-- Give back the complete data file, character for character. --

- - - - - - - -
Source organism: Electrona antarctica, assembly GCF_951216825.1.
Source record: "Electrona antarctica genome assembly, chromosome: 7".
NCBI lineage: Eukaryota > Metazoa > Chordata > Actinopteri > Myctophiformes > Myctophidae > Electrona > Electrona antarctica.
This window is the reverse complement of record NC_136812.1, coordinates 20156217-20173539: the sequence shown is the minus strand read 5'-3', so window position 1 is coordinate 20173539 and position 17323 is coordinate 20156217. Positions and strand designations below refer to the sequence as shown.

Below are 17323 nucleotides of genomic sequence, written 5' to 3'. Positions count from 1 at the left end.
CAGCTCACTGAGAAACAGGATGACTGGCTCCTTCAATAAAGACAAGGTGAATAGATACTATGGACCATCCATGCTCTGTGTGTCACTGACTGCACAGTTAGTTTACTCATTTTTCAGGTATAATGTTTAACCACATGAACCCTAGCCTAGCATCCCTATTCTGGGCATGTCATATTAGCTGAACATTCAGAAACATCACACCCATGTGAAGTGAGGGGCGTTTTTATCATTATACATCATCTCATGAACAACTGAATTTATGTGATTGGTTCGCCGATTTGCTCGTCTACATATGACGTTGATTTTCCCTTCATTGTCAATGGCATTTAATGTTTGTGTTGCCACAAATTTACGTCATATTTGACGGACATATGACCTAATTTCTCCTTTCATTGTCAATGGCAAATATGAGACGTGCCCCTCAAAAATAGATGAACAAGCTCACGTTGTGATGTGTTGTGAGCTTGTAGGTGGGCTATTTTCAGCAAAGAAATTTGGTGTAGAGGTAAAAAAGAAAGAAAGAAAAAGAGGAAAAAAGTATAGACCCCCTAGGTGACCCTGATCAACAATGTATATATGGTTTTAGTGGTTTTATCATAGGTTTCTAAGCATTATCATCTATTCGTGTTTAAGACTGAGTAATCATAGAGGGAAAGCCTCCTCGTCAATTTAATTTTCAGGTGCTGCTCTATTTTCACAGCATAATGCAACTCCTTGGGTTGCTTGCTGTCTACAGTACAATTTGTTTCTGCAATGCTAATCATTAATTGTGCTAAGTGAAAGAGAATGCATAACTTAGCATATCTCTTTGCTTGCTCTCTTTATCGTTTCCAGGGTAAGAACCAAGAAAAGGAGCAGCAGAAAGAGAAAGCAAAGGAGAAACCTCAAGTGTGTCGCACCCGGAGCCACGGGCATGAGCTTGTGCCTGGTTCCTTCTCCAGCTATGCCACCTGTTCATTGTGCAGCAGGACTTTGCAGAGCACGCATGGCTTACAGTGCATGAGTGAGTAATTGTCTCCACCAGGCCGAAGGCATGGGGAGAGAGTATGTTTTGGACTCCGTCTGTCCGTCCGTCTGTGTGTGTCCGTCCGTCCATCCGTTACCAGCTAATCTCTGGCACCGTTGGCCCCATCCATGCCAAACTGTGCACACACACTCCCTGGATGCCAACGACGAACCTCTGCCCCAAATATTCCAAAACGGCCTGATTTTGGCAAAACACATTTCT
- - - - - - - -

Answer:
Source organism: Electrona antarctica, assembly GCF_951216825.1.
Source record: "Electrona antarctica genome assembly, chromosome: 7".
NCBI lineage: Eukaryota > Metazoa > Chordata > Actinopteri > Myctophiformes > Myctophidae > Electrona > Electrona antarctica.
This window is the reverse complement of record NC_136812.1, coordinates 20156217-20173539: the sequence shown is the minus strand read 5'-3', so window position 1 is coordinate 20173539 and position 17323 is coordinate 20156217. Positions and strand designations below refer to the sequence as shown.

Below are 17323 nucleotides of genomic sequence, written 5' to 3'. Positions count from 1 at the left end.
CAGCTCACTGAGAAACAGGATGACTGGCTCCTTCAATAAAGACAAGGTGAATAGATACTATGGACCATCCATGCTCTGTGTGTCACTGACTGCACAGTTAGTTTACTCATTTTTCAGGTATAATGTTTAACCACATGAACCCTAGCCTAGCATCCCTATTCTGGGCATGTCATATTAGCTGAACATTCAGAAACATCACACCCATGTGAAGTGAGGGGCGTTTTTATCATTATACATCATCTCATGAACAACTGAATTTATGTGATTGGTTCGCCGATTTGCTCGTCTACATATGACGTTGATTTTCCCTTCATTGTCAATGGCATTTAATGTTTGTGTTGCCACAAATTTACGTCATATTTGACGGACATATGACCTAATTTCTCCTTTCATTGTCAATGGCAAATATGAGACGTGCCCCTCAAAAATAGATGAACAAGCTCACGTTGTGATGTGTTGTGAGCTTGTAGGTGGGCTATTTTCAGCAAAGAAATTTGGTGTAGAGGTAAAAAAGAAAGAAAGAAAAAGAGGAAAAAAGTATAGACCCCCTAGGTGACCCTGATCAACAATGTATATATGGTTTTAGTGGTTTTATCATAGGTTTCTAAGCATTATCATCTATTCGTGTTTAAGACTGAGTAATCATAGAGGGAAAGCCTCCTCGTCAATTTAATTTTCAGGTGCTGCTCTATTTTCACAGCATAATGCAACTCCTTGGGTTGCTTGCTGTCTACAGTACAATTTGTTTCTGCAATGCTAATCATTAATTGTGCTAAGTGAAAGAGAATGCATAACTTAGCATATCTCTTTGCTTGCTCTCTTTATCGTTTCCAGGGTAAGAACCAAGAAAAGGAGCAGCAGAAAGAGAAAGCAAAGGAGAAACCTCAAGTGTGTCGCACCCGGAGCCACGGGCATGAGCTTGTGCCTGGTTCCTTCTCCAGCTATGCCACCTGTTCATTGTGCAGCAGGACTTTGCAGAGCACGCATGGCTTACAGTGCATGAGTGAGTAATTGTCTCCACCAGGCCGAAGGCATGGGGAGAGAGTATGTTTTGGACTCCGTCTGTCCGTCCGTCTGTGTGTGTCCGTCCGTCCATCCGTTACCAGCTAATCTCTGGCACCGTTGGCCCCATCCATGCCAAACTGTGCACACACACTCCCTGGATGCCAACGACGAACCTCTGCCCCAAATATTCCAAAACGGCCTGATTTTGGCAAAACACATTTCT